VERDICT:¬†There is no doubt in my mind that this series deserves a place among the best of all time! “Catching Fire” is my favorite of the trilogy, but they’re all great ūüôā

**You can find Ashley’s review HERE**

**After reading, I watched all four of the movies this weekend. Watching them so closely after reading, I basically consider them the Cliff Notes of the books. There is SO MUCH that is left out, especially in “Mockingjay.” You may want to watch a movie or two to see if you’re interested in the story, but then definitely read the books because they are such a better experience! After I saw the first movie when it came out, I wrote a little piece about the differences, which you can read here.

 

The Wall by Peter Sis (new read)

thewallThe full title of this book is¬†The Wall: Growing up Behind the Iron Curtain.¬†Seeing the full title immediately had me intrigued. Second surprise: it’s a picture book! Thus, I was able to read this while I was at school last week opening the library for summer checkout.

Peter Sis’ memoir tells of his life growing up in Czechoslovakia during the Cold War. The story is told mostly through drawings and panels. Some pages contain several of his journal excerpts to show the passage of time. He aligns the rise of Communism with what he’s allowed to create and listen to throughout the years.

I think this is a great way to introduce young adults to this difficult topic. It simplifies it and also makes it personal. His drawings are in black and white, with uses of red (and sometimes other colors) for emphasis. The illustrations are focused and specific, and draw out quite a bit of emotion. They’re great conversation starters.

It was really interesting to read the progress of events from someone who was there. I learned several new things myself! For instance, in 1968 a new leader took over the country and they were on the way to making progress away from Communism. However, Russia got wind of it and came in and took back over, which set them all the way back.

VERDICT: Even though I had never heard of it previously, I think this book deserves its place on the list. The story is one that needs to be told. The way Sis constructed this book is purposeful and accessible. A must read historical text!

 

Johnny Tremain by Esther Forbes (new read)

johnny tremainThis was one of the books I wasn’t looking forward to reading from this list, so I figured I’d power through after getting to read some of my favorites!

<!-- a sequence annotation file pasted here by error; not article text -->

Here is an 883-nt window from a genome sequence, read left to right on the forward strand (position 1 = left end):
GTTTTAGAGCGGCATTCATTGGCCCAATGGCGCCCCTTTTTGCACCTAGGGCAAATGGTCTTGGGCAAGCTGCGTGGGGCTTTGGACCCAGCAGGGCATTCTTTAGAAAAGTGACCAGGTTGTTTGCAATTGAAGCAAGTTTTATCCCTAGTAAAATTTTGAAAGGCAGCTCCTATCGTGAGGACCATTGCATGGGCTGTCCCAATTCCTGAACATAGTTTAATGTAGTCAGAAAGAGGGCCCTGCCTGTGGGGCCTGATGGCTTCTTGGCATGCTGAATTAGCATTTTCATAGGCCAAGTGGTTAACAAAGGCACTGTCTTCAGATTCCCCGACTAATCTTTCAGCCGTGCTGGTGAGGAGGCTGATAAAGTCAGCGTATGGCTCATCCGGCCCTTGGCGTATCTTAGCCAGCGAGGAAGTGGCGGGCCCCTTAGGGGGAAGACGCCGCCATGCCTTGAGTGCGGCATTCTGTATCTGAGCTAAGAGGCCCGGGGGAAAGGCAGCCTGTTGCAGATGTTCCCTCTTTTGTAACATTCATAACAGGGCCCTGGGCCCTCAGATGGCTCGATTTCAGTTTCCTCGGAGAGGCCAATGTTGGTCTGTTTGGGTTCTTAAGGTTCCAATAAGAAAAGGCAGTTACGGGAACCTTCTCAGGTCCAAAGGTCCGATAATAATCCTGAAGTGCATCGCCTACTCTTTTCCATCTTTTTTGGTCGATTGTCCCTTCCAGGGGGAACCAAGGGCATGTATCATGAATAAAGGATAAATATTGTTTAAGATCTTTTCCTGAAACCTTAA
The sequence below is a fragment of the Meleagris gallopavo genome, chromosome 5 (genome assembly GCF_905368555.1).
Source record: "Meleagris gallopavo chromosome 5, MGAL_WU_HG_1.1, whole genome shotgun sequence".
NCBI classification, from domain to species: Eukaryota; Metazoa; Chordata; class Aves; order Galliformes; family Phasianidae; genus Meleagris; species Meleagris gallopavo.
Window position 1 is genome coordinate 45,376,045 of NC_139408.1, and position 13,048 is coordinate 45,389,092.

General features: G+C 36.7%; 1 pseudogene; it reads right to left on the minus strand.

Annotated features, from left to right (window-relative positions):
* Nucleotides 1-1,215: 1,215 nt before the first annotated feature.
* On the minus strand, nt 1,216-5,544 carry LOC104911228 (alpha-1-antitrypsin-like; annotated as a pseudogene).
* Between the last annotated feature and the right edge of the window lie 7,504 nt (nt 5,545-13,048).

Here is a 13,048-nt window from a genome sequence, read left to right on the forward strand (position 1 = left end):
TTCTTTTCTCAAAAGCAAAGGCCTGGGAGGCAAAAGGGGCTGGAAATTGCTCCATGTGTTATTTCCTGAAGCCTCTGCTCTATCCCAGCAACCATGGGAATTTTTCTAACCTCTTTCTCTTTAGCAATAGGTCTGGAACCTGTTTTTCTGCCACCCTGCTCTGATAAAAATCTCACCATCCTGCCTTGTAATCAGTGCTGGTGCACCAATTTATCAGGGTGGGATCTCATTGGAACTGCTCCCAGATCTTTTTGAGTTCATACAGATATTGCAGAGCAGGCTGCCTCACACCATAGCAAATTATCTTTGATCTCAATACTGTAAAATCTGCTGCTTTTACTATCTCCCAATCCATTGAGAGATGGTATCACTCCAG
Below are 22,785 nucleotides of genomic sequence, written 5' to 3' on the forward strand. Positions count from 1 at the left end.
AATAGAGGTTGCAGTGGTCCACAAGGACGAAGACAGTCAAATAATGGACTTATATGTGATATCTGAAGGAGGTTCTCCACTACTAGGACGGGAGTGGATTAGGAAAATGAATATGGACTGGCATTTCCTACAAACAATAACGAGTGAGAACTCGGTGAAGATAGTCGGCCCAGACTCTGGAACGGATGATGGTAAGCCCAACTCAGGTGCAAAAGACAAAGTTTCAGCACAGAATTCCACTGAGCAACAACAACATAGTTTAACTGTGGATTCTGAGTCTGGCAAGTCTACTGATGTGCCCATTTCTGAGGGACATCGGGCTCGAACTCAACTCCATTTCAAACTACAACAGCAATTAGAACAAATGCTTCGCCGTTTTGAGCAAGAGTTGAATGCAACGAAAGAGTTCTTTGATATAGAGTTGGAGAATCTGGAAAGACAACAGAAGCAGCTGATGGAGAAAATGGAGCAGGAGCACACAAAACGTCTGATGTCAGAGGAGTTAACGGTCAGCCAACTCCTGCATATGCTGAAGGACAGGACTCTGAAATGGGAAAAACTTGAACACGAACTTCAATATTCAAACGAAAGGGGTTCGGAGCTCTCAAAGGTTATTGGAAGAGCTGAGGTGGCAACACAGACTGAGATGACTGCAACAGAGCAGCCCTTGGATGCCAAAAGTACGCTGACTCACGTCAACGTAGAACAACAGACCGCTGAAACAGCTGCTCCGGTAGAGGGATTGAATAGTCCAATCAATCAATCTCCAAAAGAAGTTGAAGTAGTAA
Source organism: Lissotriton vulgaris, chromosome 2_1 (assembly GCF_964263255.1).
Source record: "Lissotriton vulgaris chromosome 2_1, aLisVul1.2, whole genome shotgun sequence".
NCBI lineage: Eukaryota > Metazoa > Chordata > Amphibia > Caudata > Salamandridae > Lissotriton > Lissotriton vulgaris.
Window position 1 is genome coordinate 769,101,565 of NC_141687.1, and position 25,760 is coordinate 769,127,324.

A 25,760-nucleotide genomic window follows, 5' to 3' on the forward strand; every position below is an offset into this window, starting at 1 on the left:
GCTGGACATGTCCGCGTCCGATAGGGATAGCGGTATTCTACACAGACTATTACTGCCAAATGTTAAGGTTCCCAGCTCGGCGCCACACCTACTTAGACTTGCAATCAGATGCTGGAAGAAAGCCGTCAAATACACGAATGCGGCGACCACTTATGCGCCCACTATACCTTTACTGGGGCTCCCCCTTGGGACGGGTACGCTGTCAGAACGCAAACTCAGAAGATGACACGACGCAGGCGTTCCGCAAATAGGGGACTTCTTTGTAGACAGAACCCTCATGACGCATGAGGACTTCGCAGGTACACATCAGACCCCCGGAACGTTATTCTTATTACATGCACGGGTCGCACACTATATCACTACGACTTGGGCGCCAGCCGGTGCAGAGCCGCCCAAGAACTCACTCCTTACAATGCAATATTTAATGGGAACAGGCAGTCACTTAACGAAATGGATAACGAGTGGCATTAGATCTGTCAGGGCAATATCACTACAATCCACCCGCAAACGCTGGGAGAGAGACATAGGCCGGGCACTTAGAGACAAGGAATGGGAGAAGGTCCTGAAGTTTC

In the introduction to this book, the backstory to this Newbery winner was told. Forbes wrote this story immediately after winning a Pulitzer Prize! for a book about Paul Revere. She decided to use all the research she had done for that book to write a children’s story. That is amazing to me. To write for two wildly different audiences about the same topic (and win awards doing both!), is impressive.

The story takes place on the eve of the American Revolution in Boston. Johnny Tremain is an apprentice in a silversmith shop. While working on an important order for John Hancock, Johnny sustains an injury and the course of his life is altered. We see Johnny’s journey over the next two years, with the story ending just after the beginning of the war.

Because of Forbes’ research, the story is extremely detailed and specific. Sometimes that’s a good thing, but sometimes I got bogged down in it. I enjoyed the first third of the book, but the more I read, the less interested I became. It, of course, turned into a story of politics and war, which I don’t typically care to read about. However, I think it was well written and historically accurate to my knowledge.

VERDICT:¬†Good historical fiction, especially for young adults, is lacking in general. Since my aversion to this book is purely based on preference, I think it should be included on the list. It’s a great teaching tool, and I think it would appeal to many students.

 

The Rundown- May ’17

imageThe Wonderful Wizard of Oz by L. Frank Baum (reread)

I first read this book in fifth grade, after browsing my elementary school library shelves for something I hadn’t read yet. (Yep, I literally started in the “As” and just pulled new books to read!) I don’t completely remember how I felt about the book back then, but I think I read a couple of the sequels afterwards, so I must have liked it enough to continue the story.

I started the book this time by reading it to one of my fifth grade Book Clubs.¬†We ran out of time to finish it, so I hope they read the rest of it themselves! It didn’t make the best read aloud in my opinion, but I know lots of teachers who love to read it with their class, so to each their own.

Anyway, once I started reading it by myself, it went much more quickly. The thing that struck me then and now is how different it is from the movie. Most of the events are the same, but the movie has completely rearranged the order of what happens. That threw me off at first. I had to separate what I thought I knew about the story and concentrate on what was happening in the book.

This really is a great fantasy story and the characters Baum has created are unforgettable. Try not to think about the movie and you will enjoy it much more!

VERDICT: This is a classic that deserves its place on the list. I do think the movie did a lot to cement its legacy, but the book has lots to offer in its own right. The world Baum has created is fantastical and enjoyable!

 

**Check out Ashley’s review HERE**

The Rundown- March/April ’17

It took me a loooong time to get through this first book, hence the doubled-up post.

The Adventures of Huckleberry Finn by Mark Twain (reread) Huckleberry_Finn_book

There were two things I remembered about this book: the majority of the book is written in dialect and the rampant use of the “n-word.” The combination of those two made it a difficult book to get through, not to mention it’s just plain LONG.